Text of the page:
The security cabinet gave its unanimous backing to the new settlement late on Thursday.
The security cabinet gave its unanimous backing to the new settlement late on Thursday as what is widely seen as the most right-wing government in Israeli history presses ahead with settlement expansion in defiance of international concern.
Senior Palestinian official Hanan Ashrawi said the move showed the government was pushing ahead with "their systematic policies of settler colonialism, apartheid and ethnic cleansing, showing a total and blatant disregard for Palestinian human rights."
"Israel is more committed to appeasing its illegal settler population than to abiding by the requirements for stability and a just peace," she said.
A spokesman for UN chief Antonio Guterres, expressed "disappointment and alarm" at the announcement.
"The secretary general has consistently stressed that there is no Plan B for Israelis and Palestinians to live together in peace and security. He condemns all unilateral actions that, like the present one, threaten peace and undermine the two-state solution," Stephane Dujarric said in a statement.
The new settlement will be constructed north of the former wildcat Jewish outpost known as Amona, which was razed in February in accordance with an Israeli High Court order.
Prime Minister Benjamin Netanyahu had promised to build a new settlement for its residents after their eviction.
"I promised to create a new community and we are going to respect that commitment and create it today," he said ahead of Thursday's security cabinet meeting.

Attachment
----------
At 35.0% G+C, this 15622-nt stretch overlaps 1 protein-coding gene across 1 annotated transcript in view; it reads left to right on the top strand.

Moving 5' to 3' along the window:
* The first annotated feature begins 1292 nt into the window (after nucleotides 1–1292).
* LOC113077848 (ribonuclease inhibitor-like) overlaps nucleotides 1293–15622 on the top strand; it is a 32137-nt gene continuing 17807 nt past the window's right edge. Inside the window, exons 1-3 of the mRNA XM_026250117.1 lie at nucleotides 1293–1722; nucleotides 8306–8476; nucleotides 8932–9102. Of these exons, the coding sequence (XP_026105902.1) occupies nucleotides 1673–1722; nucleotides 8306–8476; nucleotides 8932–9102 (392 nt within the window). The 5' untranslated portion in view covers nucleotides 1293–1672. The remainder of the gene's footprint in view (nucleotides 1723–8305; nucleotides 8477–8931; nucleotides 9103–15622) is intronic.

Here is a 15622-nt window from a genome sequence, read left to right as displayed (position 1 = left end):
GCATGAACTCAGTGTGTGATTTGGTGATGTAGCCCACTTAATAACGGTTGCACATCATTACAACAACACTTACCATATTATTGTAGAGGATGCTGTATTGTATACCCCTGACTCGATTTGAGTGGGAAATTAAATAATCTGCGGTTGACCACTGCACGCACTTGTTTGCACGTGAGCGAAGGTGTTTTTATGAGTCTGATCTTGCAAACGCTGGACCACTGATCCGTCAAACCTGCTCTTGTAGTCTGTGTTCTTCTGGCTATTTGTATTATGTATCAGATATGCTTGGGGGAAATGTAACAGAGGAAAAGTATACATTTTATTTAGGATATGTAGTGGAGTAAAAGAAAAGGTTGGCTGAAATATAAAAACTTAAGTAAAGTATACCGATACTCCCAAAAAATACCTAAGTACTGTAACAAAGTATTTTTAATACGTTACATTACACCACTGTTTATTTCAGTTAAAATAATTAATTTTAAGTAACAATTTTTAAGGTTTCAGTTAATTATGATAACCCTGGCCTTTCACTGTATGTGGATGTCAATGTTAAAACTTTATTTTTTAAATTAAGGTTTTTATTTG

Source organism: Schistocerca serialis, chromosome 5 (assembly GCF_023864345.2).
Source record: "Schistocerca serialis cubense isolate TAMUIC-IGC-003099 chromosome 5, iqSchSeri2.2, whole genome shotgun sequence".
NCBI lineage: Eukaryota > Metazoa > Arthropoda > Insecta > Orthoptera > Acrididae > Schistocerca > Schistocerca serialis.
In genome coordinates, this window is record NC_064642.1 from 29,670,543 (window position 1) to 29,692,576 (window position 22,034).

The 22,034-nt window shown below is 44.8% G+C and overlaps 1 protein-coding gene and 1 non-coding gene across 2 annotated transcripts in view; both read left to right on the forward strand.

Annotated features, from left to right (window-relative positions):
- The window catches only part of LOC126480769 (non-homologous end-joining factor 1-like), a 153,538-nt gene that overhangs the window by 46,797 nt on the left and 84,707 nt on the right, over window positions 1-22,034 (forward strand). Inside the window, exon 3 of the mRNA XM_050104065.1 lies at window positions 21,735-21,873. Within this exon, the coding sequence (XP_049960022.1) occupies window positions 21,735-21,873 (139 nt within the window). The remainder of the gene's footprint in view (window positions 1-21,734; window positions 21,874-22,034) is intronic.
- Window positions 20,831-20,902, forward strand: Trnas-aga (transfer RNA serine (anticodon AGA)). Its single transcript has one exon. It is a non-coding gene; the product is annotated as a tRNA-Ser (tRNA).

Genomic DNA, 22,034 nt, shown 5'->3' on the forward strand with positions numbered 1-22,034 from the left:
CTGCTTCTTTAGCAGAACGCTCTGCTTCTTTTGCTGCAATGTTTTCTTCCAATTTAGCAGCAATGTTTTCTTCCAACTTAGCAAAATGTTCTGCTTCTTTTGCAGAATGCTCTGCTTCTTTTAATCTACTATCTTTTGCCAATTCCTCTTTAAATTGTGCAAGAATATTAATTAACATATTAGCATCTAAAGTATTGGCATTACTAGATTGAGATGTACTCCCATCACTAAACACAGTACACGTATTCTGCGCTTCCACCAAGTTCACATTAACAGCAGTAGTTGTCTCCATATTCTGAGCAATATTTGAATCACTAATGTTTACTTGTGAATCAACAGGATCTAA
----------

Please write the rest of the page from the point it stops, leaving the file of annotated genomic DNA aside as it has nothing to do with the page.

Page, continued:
Oded Revivi, chief foreign envoy for the umbrella body representing settlers, welcomed the decision.
"We will be monitoring the government very closely to see that these plans come to fruition, enabling a new era of building," he said in a statement.
Agriculture minister Uri Ariel also welcomed the announcement, saying it would allow the "development of Judaea and Samaria," the phrase right-wing Israelis use for the West Bank.
It will be the first entirely new settlement that an Israeli government has approved since 1991, the anti-settlement NGO Peace Now said.
In recent years, construction had focused instead on expanding existing settlements.
Peace Now said its location deep in the West Bank was "strategic for the fragmentation of the West Bank," which Palestinians see as the bulk of their future state.
"Netanyahu is held captive by the settlers, and chooses his political survival over the interest of the state of Israel," the NGO said, adding it was pushing Israelis and Palestinians closer to "apartheid."
The international community regards all Israeli settlements in the occupied Palestinian territories as illegal and a major obstacle to Middle East peace.
Israel draws a distinction between those it sanctions and those it does not -- so-called outposts.
The cabinet also invited tenders for nearly 2,000 new homes in existing settlements and discussed retroactively legalising three outposts, Peace Now said.
Ronen Bergman, senior correspondent for Israel's Yediot Aharonot newspaper, said Netanyahu, who has faced corruption allegations, has been dragged further right to keep his government together.
The far-right pro-settlement Jewish Home party, part of Netanyahu's coalition, is often dictating the government's agenda, he added.
"He has been shifted more and more to the right since being re-elected.
"(Netanyahu) is not calling the agenda, he is chasing the agenda," Bergman told AFP.
The former US administration of Barack Obama was deeply opposed to Israel's expansion of the settlements and in December withheld its veto from a UN Security Council resolution condemning the policy.
But since Donald Trump took office in January, settler leaders have been emboldened by his far less critical stance and Israel has since announced more than 5,500 new homes in existing settlements.
Netanyahu has been in discussions with the Trump administration on how to move ahead with further construction.
Trump has pledged unstinting support for Israel but has also urged Netanyahu to "hold back on settlements for a little bit" while his administration looks for ways to restart Israeli-Palestinian talks.